Coming Home (2015)

At the start of China’s Cultural Revolution in the 1960s, a professor, Lu Yanshi (Chen Daoming), was sent to a labor camp for political re-education. Years after his arrest, he escapes and returns to the city where his wife, Yu (Gong Li), lives with their daughter, Dandan (Huiwen Zhang). But, their reunion never happens when Lu is arrested, once again, mere yards away from Yu. Years pass and Lu is released from the camp fully rehabilitated. He returns home, again, but this time Yu does not recognize him, though he persists to open her eyes in “Coming Home.”

Laura's Review: B

During the midst of the Chinese Cultural Revolution, Wanyu Feng (Gong Li, "Curse of the Golden Flower") and her teenaged daughter Dandan (Zhang Huiwen) are advised by an official that their husband and father, imprisoned for his political beliefs, has escaped and they must aid in his recapture. Yanshi Lu (Chen Daoming, "Hero") does attempt to return to his wife, but his daughter, a staunch Red Guard who barely remembers him, foils his plan. Released several years later, Yanshi is thunderstruck when his wife fails to recognize him and spends the ongoing months and years "Coming Home." Chinese director Zhang Yimou ("Raise the Red Lantern," "The Flowers of War") reunites with the star of his debut feature for the first time since 2006 for a simple and sad story of a family torn apart by Mao Zedong's Communist movement. While Zou Jingzhi's ("Riding Alone for Thousands of Miles") adaptation of Yan Geling's novel leaves some of Dandan's acts and their repercussions naggingly unexplained, Li and Daoming will break your heart. In a tense, rain-soaked scene, Yanshi navigates the rooftops in order to avoid the man watching his humble apartment building. Wanyu hears him tapping, but also sees her daughter arriving on a bicycle on the street below. Dandan confronts her father, who manages to slip a note beneath his door before escaping into the night. Dandan, who has just learned she's lost the lead in a Red Army ballet because of her father's status, goes to speak to the spying official while Wanyu reads the note asking her to meet her husband at the train station the next morning. But when Wanyu's forced to come out into the open to get his wife's attention, their reunion is circumvented once again, he recaptured, she bludgeoned to the ground. As the revolution comes to a close and the former professor is released, he's surprised to be greeted by the daughter who betrayed him. She takes him to her home, a textile worker dormitory, saying she needs to tell him something, but Yanshi heads on home to discover the devastating truth for himself, his wife calling him Fang and demanding that he leave. He takes up residence in an abandoned storefront across the street, caring for his wife under various guises, including a volunteer who reads her his own letters to her, all the while hanging onto the hope that his last letter, which advised he'd be arriving home on the 5th, will be mistaken for new as each month passes. And so it does, Wanyu going to the station each month holding a sign, staring past the husband who continues to restage his arrival. Li, with graying hair and small age lines, is lovely as the gentle, confused woman who remembers everything but the husband she yearns for. In a third act scene, we learn who Fang is and her broken delivery is devastating, yet also another declaration of love (it is frustrating, though, when Yanshi and Dandan visit a doctor that Dandan never reports the blow to the head her mother suffered at the train station as a potential cause of her condition). Daoming is the picture of devotion and forgiveness, his relationship with his daughter unaffected by her former brainwashing. In her debut, Huiwen is a self-righteous, bright-eyed fanatic turned humble daughter. The drama which begins in the pouring rain ends gently in light snowfall. The film's final image is a testament to marital love and devotion. Grade:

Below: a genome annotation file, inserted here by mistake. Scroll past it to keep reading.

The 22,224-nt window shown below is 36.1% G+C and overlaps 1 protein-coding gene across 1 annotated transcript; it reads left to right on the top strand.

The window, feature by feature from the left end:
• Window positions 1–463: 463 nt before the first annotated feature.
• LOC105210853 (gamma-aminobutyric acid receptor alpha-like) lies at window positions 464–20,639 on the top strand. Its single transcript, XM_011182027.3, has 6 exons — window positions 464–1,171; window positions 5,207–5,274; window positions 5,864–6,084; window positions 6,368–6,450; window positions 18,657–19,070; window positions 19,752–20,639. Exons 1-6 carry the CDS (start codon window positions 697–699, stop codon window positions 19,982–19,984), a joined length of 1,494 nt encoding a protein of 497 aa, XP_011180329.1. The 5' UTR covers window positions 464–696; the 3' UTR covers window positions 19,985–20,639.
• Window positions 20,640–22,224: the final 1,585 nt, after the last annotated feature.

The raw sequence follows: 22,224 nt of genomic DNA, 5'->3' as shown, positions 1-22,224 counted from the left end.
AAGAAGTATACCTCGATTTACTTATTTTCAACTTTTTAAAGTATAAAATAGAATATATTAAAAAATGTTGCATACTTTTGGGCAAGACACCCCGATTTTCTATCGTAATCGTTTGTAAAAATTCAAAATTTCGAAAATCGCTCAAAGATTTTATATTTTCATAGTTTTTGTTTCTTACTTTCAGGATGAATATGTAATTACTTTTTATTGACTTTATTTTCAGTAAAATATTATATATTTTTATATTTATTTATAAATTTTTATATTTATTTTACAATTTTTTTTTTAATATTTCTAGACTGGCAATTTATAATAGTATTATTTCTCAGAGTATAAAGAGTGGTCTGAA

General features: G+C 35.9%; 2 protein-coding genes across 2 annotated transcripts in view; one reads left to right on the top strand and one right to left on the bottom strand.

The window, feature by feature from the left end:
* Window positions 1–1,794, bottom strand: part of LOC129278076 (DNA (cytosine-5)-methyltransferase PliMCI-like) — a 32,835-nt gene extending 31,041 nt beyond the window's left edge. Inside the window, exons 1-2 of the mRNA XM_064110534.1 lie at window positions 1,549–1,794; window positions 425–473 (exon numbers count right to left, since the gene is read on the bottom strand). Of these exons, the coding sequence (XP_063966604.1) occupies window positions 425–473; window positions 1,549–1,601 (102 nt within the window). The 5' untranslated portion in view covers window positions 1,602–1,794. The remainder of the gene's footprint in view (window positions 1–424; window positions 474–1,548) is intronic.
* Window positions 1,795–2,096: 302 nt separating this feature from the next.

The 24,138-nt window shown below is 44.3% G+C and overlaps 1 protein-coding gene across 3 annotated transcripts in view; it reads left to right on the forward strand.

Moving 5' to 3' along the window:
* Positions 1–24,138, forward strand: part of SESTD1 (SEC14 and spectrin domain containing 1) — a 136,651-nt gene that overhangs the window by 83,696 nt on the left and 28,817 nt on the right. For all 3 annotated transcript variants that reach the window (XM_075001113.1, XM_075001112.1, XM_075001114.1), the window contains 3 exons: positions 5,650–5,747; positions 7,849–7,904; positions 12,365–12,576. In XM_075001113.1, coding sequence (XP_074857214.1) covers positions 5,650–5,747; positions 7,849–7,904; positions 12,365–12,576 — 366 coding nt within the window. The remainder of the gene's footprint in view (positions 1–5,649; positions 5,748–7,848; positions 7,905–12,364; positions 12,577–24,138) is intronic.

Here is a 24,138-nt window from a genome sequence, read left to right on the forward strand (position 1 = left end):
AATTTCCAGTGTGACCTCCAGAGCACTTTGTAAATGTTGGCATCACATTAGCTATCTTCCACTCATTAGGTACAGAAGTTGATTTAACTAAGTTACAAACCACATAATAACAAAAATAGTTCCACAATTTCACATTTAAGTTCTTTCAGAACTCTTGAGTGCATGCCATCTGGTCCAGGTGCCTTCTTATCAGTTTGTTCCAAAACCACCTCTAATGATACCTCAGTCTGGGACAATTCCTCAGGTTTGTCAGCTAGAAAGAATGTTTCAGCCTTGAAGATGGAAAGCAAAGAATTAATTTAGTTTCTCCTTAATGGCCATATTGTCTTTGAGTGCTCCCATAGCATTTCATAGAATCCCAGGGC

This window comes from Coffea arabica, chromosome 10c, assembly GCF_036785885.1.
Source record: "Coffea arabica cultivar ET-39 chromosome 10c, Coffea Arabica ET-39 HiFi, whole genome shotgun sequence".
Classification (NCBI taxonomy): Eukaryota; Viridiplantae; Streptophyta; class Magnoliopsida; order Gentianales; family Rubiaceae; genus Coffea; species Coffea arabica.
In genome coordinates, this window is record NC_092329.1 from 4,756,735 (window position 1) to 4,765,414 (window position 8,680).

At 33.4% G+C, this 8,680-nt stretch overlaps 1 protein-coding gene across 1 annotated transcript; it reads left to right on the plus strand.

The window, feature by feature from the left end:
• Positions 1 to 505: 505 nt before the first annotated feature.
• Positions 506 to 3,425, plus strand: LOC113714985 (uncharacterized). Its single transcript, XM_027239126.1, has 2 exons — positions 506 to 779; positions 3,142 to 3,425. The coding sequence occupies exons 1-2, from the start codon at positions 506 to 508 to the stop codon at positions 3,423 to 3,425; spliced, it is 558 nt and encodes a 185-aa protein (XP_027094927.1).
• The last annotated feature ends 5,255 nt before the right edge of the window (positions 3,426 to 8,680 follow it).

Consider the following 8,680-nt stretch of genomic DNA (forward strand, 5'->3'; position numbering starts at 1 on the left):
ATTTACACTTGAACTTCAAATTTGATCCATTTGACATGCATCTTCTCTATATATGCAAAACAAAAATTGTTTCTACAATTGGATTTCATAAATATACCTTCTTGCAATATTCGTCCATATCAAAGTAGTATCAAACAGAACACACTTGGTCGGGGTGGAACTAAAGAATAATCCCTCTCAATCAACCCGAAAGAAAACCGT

Robin's Review: B

One of China’s most prolific directors, Zhang Yimou, has, for nearly three decades, created some of the most beautiful and grand films in the world. He also has made films that deal with ordinary people and their ordinary lives. “Coming Home” is of the latter category with its simple sad story of love lost to the ravages of dementia. Yu, when she tried to reunite with Lu after his escape, is struck down by a militiaman, causing her to develop psychogenic amnesia. When Lu is finally released and goes to Yu, he is shocked that she does not recognize him. Yu, very agitated, demands that Lu leave her home. This begins the story, based on the novel by Geling Yan and adapted by Jingzhi Zou, of Lu’s years’ long effort to try to get Yu to remember him, and them. How he goes about this makes for a touching and sad family drama and a look into the disastrous Cultural Revolution and its impact on the family, most of it negative. Zhang Yimou explores the effect of China’s cultural radicalism in the 1960s that pushed the country’s economy to the brink of disaster. These changes are shown through the eyes of Lu, Yu and Dandan, who aspired be the lead dancer in “The Red Detachment of Women,” a politically correct opera praising Mao and the Revolution. But, Lu’s arrest and re-education caused the young woman to be denied the part, ruining her chance to be a famous dancer. Lu, in his patient way, becomes the glue that brings his little family together, despite being a stranger in Yu’s eyes. “Coming Home” is a bittersweet tale told with deft skill by Zhang Yimou and his cast and crew. The film deals with real issues as well as a critical historical look at his native land.